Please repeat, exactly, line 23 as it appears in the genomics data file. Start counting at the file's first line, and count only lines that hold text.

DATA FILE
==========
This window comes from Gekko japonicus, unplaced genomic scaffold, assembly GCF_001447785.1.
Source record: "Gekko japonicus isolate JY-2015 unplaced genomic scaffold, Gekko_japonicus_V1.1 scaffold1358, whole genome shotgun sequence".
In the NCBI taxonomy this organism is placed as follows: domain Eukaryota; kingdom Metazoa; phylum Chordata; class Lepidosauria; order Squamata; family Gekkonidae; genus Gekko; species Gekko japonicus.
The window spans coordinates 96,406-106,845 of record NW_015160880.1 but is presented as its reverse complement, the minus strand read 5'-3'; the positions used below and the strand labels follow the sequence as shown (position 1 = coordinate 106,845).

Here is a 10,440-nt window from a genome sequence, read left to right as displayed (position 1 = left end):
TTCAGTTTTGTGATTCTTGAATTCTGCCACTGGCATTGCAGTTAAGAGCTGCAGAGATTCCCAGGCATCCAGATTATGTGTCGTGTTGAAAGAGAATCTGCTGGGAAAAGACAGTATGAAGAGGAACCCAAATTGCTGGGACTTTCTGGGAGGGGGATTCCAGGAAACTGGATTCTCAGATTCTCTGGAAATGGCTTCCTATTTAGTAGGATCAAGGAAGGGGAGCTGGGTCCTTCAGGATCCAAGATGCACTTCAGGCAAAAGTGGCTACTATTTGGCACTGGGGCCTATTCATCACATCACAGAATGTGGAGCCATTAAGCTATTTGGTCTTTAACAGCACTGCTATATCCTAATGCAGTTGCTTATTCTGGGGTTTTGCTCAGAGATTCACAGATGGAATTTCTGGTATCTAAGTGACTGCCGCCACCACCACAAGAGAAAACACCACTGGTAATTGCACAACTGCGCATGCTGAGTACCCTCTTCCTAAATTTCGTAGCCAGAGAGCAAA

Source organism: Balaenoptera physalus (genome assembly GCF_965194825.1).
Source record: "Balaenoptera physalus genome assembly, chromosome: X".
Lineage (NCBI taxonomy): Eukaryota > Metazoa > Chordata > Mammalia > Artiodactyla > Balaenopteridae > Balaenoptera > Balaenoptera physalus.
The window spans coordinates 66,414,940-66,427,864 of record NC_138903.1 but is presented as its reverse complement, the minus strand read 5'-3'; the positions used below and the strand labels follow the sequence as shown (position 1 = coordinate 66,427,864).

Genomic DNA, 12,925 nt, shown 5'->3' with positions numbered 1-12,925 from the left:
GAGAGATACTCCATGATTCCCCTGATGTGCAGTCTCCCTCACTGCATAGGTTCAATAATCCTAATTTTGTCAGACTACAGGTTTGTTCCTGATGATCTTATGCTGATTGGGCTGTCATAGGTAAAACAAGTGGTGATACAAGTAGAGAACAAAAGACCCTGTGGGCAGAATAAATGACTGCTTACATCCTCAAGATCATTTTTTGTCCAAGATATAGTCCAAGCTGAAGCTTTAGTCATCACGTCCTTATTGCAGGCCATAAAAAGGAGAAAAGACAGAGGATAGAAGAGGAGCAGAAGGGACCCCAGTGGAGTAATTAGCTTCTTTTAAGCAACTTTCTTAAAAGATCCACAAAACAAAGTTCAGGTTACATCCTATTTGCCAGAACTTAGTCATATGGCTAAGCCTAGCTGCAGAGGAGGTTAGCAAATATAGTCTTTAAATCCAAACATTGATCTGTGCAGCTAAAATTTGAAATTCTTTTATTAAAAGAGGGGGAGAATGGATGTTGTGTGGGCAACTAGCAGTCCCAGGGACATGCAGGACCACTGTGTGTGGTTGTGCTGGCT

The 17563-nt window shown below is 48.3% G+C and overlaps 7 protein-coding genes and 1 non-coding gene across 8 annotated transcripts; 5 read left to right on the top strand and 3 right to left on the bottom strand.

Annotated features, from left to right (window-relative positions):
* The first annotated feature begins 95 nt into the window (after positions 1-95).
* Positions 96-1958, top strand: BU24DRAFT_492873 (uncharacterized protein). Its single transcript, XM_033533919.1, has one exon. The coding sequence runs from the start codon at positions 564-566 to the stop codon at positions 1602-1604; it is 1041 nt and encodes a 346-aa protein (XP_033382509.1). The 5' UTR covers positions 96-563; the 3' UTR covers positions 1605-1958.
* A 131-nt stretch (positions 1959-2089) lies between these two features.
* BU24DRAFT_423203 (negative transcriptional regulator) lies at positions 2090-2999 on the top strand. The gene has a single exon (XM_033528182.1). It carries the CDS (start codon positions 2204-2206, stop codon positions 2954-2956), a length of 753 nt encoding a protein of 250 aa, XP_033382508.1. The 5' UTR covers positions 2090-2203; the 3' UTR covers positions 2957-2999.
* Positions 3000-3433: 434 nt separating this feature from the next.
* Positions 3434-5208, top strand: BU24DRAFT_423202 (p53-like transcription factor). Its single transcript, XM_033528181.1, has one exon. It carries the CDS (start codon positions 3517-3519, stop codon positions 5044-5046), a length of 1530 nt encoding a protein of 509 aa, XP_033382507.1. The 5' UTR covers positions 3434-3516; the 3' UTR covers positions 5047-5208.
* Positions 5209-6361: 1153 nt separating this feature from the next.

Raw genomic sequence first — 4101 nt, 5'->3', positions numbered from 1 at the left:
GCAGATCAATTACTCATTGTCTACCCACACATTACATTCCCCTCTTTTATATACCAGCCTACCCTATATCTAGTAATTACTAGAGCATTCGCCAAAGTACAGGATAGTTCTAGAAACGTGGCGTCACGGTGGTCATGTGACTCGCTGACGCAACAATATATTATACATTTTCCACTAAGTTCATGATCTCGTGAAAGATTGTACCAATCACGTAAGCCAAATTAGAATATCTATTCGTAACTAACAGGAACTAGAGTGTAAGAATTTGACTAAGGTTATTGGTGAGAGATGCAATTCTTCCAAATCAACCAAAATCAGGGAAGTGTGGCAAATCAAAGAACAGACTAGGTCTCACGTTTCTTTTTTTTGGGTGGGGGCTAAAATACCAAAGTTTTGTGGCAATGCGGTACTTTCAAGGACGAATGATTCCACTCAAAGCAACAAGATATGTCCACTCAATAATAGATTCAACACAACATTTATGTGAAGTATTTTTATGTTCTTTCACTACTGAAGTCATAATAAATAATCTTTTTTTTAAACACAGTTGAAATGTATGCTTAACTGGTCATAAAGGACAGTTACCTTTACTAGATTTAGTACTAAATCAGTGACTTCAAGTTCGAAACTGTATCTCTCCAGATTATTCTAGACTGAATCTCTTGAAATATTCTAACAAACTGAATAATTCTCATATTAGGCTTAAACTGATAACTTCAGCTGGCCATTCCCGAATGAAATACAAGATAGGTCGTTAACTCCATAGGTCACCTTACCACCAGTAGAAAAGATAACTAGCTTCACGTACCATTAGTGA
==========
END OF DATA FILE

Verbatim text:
GCAGATCAATTACTCATTGTCTACCCACACATTACATTCCCCTCTTTTATATACCAGCCTACCCTATATCTAGTAATTACTAGAGCATTCGCCAAAGTACAGGATAGTTCTAGAAACGTGGCGTCACGGTGGTCATGTGACTCGCTGACGCAACAATATATTATACATTTTCCACTAAGTTCATGATCTCGTGAAAGATTGTACCAATCACGTAAGCCAAATTAGAATATCTATTCGTAACTAACAGGAACTAGAGTGTAAGAATTTGACTAAGGTTATTGGTGAGAGATGCAATTCTTCCAAATCAACCAAAATCAGGGAAGTGTGGCAAATCAAAGAACAGACTAGGTCTCACGTTTCTTTTTTTTGGGTGGGGGCTAAAATACCAAAGTTTTGTGGCAATGCGGTACTTTCAAGGACGAATGATTCCACTCAAAGCAACAAGATATGTCCACTCAATAATAGATTCAACACAACATTTATGTGAAGTATTTTTATGTTCTTTCACTACTGAAGTCATAATAAATAATCTTTTTTTTAAACACAGTTGAAATGTATGCTTAACTGGTCATAAAGGACAGTTACCTTTACTAGATTTAGTACTAAATCAGTGACTTCAAGTTCGAAACTGTATCTCTCCAGATTATTCTAGACTGAATCTCTTGAAATATTCTAACAAACTGAATAATTCTCATATTAGGCTTAAACTGATAACTTCAGCTGGCCATTCCCGAATGAAATACAAGATAGGTCGTTAACTCCATAGGTCACCTTACCACCAGTAGAAAAGATAACTAGCTTCACGTACCATTAGTGA